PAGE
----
The Guardian has recently reported about researchers in the UK have developed a new polymer to make supercapacitors that could one day replace batteries in electric cars. They claim that the technology could result in electric cars that could travel as far as petrol and diesel vehicles. Another significant advantage is that they could be charged up very quickly; in 10 minutes, compared to the 8 hours it takes to charge lithium-ion batteries in today’s electric vehicles.

The research teams believe that the polymer is more ‘energy dense’ than lithium ion batteries holding 180 watt-hours per kilogram compared with 100 – 120 watt-hours per kilogram for lithium ion.

At this stage, the new polymer has only been used on a very small scale to power a tiny fan or LED. This new technology is yet to be scaled-up for use on vehicles and its cost effectiveness and sustainability have not been tested.

 The underside of the STELR solar car showing the (blue) capacitor.

The underside of the STELR solar car showing the (blue) capacitor.

Users of the STELR Solar Car kits will know that they are fitted with a conventional capacitor that can be charged up from the solar panels or a battery. This allows the solar car to be powered either directly from the Sun or from the capacitors stored charge.

You can hear an interview about the use of supercapacitors to store electrical energy in your home that was aired on ABC Radio Melbourne on 7 March 2018 here.

Queensland Government STEM Awards for Teachers and Students

Awards of $5000 each are on offer across six categories in this year’s Peter Doherty Awards for Excellence in Science, Technology, Engineering and Mathematics (STEM) Education. The Peter Doherty awards recognise students, teachers, schools (both state and non-state), volunteers, mentors and organisations that demonstrate an outstanding and innovative contribution to STEM education in Queensland.

2018 marks the 15th year of the awards named after Professor Peter Doherty, a Brisbane-born Nobel Prize-winning scientist who was educated at Indooroopilly State High School and the University of Queensland.

Students can nominate themselves or schools can nominate students on their behalf.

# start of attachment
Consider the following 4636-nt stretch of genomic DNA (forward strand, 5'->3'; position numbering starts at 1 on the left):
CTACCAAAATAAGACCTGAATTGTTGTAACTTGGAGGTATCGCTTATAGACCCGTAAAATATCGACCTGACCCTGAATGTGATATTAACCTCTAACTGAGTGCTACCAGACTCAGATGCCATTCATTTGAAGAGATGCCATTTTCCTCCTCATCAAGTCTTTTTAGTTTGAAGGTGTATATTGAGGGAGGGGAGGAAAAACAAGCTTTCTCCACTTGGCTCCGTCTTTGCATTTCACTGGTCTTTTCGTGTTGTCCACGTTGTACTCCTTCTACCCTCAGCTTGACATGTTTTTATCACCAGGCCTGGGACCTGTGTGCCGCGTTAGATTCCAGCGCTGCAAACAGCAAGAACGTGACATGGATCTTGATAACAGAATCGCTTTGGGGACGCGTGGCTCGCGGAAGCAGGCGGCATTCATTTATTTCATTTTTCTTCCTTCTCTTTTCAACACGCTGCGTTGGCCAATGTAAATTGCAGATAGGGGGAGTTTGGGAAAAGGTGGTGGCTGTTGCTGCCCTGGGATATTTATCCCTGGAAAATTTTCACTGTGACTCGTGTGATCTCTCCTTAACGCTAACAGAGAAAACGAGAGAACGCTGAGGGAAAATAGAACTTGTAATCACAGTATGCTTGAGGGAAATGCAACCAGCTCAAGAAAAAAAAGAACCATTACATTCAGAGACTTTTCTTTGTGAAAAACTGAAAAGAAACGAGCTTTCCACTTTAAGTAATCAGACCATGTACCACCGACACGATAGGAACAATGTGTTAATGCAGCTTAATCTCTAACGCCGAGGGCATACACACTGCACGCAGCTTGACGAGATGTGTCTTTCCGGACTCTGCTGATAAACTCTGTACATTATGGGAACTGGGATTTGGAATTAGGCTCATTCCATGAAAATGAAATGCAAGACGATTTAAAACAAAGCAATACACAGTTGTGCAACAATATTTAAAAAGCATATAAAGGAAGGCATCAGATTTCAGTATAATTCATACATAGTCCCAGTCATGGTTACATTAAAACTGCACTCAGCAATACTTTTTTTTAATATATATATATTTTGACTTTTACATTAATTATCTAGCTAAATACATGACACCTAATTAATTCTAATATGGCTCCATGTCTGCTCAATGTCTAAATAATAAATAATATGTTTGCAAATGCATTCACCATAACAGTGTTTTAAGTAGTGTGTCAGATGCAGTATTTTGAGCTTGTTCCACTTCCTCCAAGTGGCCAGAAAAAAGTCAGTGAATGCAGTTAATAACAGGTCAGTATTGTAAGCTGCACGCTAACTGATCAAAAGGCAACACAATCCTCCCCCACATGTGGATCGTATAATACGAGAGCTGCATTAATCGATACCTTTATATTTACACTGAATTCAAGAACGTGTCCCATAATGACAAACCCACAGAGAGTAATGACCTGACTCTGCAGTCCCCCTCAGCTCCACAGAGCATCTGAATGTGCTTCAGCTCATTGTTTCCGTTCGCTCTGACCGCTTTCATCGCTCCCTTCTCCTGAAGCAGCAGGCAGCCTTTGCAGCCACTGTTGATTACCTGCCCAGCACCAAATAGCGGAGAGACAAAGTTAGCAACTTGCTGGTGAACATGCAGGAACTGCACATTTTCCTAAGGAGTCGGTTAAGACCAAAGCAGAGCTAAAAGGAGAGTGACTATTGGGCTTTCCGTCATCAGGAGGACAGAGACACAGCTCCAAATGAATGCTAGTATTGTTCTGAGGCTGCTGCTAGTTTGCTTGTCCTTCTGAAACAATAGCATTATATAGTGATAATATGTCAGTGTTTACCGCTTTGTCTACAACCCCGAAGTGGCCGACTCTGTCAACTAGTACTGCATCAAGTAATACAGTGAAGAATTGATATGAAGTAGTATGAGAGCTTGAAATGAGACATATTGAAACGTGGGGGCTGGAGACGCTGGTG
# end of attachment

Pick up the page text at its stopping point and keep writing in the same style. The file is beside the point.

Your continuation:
Awards are offered across the following six categories:

  • Outstanding Senior STEM Student Awards
  • Outstanding Aboriginal and Torres Strait Islander Senior STEM Student Awards
  • Outstanding Teacher of STEM Awards
  •  Outstanding STEM Support Officer Awards
  • STEM Education Partnership Awards
  • Outstanding School  STEM Awards
 In 2002, Australia Post issues a stamp featuring Peter Doherty AC

In 2002, Australia Post issues a stamp featuring Peter Doherty AC

Nominations are now open and close COB Monday 26 March 2018. Winners will be announced at the awards presentation ceremony on Friday 10 August 2018. For more information on how to apply click here.

Battery Technology: Australian innovations

The demand for storage batteries is increasing, both for the storage of renewable energy and to power electric vehicles.

While light-weight batteries are important for portable devices and to a lesser extent, electric vehicles, weight and size constrictions are not as important for many stationary storage options.

Many Australian companies and universities are leading the way in research and development of alternative battery technologies.

Flow batteries

These use liquids rather than solids for the cathode and anode of the battery. The energy storage capacity depends on the amount of liquid. So the bigger the volume of liquid, the more energy that can be stored. If more power is needed, a bigger tank of liquid can be fitted to the system. These batteries can be completely discharged without effecting their ability to be recharged. Two different companies in Australia, Redflow and VSUN Energy are developing a zinc –bromine and a vanadium-based flow battery respectively.

Reusing vehicle batteries

Lithium ion batteries used in electric cars are considered to be at the end of their life when they can only be charged to 80% of their original capacity. This is because their driving range is reduced to 80% and anything below this is deemed unacceptable. However, there are other applications where 80% capacity is acceptable. Relectrify is a start-up company that is looking to help facilitate the transitioning of batteries into a second life as affordable and sustainable household energy storage.

You can read more about these and other battery innovations in this article from The Conversation

Virtual Power plant

Virtual Power Plants made the news last week when the South Australian Government announced that it was set to create the world’s largest virtual power plant. The plan is to provide up to 50,000 households with solar panels and a storage battery. The power generated by the households would not be used directly by those households; instead, it would be fed back into the grid, having the same effect as building a new a 250-megawatt power plant. This is 2.5 times the power of the Tesla Neoen big battery commissioned at Hornsdale in SA last year.  As a pay-back for ‘hosting’ the solar panels and batteries, householders would expect to receive a 30% discount on their electricity bills.

The plan will begin with a trial involving the installation of solar panels and Tesla batteries into 1,100 Housing Trust homes in Adelaide.

A smaller virtual power plant began its trial in Canberra late last year with 250 households participating.

SA virtual power.PNG

The official plan for the SA virtual power plant is here. It includes a short explanatory animation.

Related news:  Big batteries for Victoria and the Northern Territory